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OBJECTIVE: Studies using diffusion tensor imaging (DTI) to investigate white matter (WM) microstructure in youths with conduct disorder (CD) have reported disparate findings. We investigated WM alterations in a large sample of youths with CD, and examined the influence of sex and callous-unemotional (CU) traits. METHOD: DTI data were acquired from 124 youths with CD (59 female) and 174 typically developing (TD) youths (103 female) 9 to 18 years of age. Tract-based spatial statistics tested for effects of diagnosis and sex-by-diagnosis interactions. Associations with CD symptoms, CU traits, a task measuring impulsivity, and the impact of comorbidity, and age- and puberty-related effects were examined. RESULTS: Youths with CD exhibited higher axial diffusivity in the corpus callosum and lower radial diffusivity and mean diffusivity in the anterior thalamic radiation relative to TD youths. Female and male youths with CD exhibited opposite changes in the left hemisphere within the internal capsule, fornix, posterior thalamic radiation, and uncinate fasciculus. Within the CD group, CD symptoms and callous traits exerted opposing influences on corpus callosum axial diffusivity, with callous traits identified as the unique clinical feature predicting higher axial diffusivity and lower radial diffusivity within the corpus callosum and anterior thalamic radiation, respectively. In an exploratory analysis, corpus callosum axial diffusivity partially mediated the association between callous traits and impulsive responses to emotional faces. Results were not influenced by symptoms of comorbid disorders, and no age- or puberty-related interactions were observed. CONCLUSION: WM alterations within the corpus callosum represent a reliable neuroimaging marker of CD. Sex and callous traits are important factors to consider when examining WM in CD.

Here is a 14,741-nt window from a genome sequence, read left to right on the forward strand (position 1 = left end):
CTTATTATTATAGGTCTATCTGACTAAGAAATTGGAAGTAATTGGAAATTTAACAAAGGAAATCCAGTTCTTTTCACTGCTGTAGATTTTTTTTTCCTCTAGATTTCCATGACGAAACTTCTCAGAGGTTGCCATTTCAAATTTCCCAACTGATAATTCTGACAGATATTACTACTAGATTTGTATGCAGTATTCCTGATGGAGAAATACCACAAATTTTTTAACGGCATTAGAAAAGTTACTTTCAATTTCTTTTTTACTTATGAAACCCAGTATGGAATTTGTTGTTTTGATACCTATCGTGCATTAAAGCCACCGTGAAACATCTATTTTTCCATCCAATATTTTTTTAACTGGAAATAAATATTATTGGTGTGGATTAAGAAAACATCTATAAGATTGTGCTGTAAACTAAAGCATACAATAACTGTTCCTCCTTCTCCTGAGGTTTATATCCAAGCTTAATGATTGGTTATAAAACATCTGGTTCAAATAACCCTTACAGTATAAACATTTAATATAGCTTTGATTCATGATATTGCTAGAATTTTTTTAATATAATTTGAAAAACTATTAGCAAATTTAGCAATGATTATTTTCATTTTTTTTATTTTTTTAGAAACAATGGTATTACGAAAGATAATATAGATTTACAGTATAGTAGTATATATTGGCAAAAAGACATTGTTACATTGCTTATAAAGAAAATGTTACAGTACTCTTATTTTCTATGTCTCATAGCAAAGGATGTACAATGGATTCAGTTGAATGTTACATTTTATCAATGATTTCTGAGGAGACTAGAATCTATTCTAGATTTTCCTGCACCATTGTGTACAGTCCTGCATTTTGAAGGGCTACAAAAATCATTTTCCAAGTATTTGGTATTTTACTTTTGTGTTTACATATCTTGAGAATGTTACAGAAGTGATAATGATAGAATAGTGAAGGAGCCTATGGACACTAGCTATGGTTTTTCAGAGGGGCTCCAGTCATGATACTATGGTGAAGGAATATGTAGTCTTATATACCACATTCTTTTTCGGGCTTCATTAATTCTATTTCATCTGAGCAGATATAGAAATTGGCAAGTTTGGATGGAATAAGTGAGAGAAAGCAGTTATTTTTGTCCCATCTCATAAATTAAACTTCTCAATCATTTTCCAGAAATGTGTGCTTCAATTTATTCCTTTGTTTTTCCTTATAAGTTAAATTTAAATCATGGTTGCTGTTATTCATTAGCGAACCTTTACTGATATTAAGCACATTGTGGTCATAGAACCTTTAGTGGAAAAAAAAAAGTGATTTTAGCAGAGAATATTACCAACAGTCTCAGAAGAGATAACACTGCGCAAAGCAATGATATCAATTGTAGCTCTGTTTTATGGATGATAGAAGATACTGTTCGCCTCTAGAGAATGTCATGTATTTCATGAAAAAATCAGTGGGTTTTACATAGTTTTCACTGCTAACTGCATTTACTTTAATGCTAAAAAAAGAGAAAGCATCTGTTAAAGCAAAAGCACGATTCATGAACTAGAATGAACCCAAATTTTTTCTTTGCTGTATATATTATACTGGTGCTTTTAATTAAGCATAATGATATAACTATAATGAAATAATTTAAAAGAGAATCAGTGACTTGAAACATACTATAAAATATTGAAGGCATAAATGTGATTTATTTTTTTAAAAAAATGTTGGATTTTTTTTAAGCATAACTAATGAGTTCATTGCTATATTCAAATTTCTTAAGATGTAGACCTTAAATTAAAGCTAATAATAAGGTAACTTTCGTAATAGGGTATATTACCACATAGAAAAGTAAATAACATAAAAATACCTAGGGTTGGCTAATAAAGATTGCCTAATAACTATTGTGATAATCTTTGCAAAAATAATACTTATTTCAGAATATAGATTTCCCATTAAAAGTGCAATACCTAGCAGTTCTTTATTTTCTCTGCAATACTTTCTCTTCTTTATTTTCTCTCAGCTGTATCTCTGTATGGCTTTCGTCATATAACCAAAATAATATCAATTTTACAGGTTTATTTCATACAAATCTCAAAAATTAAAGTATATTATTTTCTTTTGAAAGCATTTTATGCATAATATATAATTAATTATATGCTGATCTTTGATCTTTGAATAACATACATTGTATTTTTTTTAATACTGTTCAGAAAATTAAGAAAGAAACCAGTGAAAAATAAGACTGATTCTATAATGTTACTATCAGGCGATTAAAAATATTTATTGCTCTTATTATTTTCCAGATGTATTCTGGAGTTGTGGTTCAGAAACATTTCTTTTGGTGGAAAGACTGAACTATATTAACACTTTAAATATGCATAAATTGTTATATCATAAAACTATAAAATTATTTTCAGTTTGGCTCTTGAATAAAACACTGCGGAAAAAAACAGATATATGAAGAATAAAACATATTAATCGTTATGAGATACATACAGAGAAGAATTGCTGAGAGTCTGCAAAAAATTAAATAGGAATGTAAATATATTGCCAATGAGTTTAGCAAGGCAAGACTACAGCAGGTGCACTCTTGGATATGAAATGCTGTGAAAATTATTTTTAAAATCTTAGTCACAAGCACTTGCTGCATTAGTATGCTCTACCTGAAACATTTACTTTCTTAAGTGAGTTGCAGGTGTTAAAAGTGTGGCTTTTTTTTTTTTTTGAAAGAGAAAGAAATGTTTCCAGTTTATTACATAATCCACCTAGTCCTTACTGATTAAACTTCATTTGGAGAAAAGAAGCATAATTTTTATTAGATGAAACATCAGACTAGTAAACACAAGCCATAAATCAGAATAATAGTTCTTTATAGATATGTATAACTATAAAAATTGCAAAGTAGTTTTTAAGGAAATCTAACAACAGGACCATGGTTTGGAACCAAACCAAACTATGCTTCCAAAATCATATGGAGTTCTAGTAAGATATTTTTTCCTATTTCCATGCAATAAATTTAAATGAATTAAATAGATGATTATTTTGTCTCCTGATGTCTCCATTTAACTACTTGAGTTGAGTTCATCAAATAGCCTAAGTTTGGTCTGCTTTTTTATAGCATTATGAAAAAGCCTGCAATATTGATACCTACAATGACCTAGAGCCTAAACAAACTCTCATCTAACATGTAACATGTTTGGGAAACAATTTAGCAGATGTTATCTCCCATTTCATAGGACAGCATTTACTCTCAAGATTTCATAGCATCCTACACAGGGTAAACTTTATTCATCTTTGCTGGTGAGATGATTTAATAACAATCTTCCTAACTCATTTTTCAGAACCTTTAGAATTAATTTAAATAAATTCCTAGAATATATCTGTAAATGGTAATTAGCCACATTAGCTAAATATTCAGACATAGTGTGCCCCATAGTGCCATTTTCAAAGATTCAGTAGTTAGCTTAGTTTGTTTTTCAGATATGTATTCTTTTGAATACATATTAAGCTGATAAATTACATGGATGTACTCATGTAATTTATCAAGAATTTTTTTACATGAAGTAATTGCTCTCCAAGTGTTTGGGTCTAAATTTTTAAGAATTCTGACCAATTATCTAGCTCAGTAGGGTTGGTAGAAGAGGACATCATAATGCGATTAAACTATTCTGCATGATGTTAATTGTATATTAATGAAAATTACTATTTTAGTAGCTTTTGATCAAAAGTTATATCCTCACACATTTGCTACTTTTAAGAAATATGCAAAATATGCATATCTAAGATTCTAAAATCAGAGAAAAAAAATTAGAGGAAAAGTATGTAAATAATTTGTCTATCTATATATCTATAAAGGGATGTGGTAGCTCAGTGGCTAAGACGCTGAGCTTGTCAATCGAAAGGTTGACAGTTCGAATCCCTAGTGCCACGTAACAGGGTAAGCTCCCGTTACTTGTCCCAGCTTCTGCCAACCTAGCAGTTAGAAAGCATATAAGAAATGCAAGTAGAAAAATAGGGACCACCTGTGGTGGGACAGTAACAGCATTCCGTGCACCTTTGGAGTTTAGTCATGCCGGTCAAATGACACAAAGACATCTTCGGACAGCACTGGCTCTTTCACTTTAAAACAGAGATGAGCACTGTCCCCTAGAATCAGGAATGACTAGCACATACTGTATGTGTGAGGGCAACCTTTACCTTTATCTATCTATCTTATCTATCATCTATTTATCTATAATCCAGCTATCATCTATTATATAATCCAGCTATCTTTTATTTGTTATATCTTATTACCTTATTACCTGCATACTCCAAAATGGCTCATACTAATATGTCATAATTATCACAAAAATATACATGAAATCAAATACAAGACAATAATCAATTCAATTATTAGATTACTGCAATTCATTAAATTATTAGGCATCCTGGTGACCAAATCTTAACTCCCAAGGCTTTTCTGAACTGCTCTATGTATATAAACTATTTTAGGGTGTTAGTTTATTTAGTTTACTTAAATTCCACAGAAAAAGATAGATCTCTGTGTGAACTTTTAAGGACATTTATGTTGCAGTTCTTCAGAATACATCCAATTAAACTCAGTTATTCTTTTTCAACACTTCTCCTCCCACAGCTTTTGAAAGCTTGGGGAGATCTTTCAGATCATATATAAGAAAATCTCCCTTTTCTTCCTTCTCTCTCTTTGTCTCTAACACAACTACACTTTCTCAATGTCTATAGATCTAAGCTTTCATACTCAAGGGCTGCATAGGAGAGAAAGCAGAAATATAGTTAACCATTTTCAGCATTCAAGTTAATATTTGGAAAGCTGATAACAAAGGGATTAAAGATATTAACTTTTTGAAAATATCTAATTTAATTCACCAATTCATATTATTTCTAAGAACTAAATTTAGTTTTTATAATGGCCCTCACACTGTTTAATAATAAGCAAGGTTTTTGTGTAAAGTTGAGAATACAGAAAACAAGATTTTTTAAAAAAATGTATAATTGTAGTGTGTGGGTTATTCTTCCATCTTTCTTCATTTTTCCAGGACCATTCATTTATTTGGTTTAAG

Original publication

DOI

10.1016/j.jaac.2019.02.019

Type

Journal article

Journal

J Am Acad Child Adolesc Psychiatry

Publication Date

25/04/2019

Keywords

FemNAT-CD, callous-unemotional traits, conduct disorder, diffusion tensor imaging (DTI), sex differences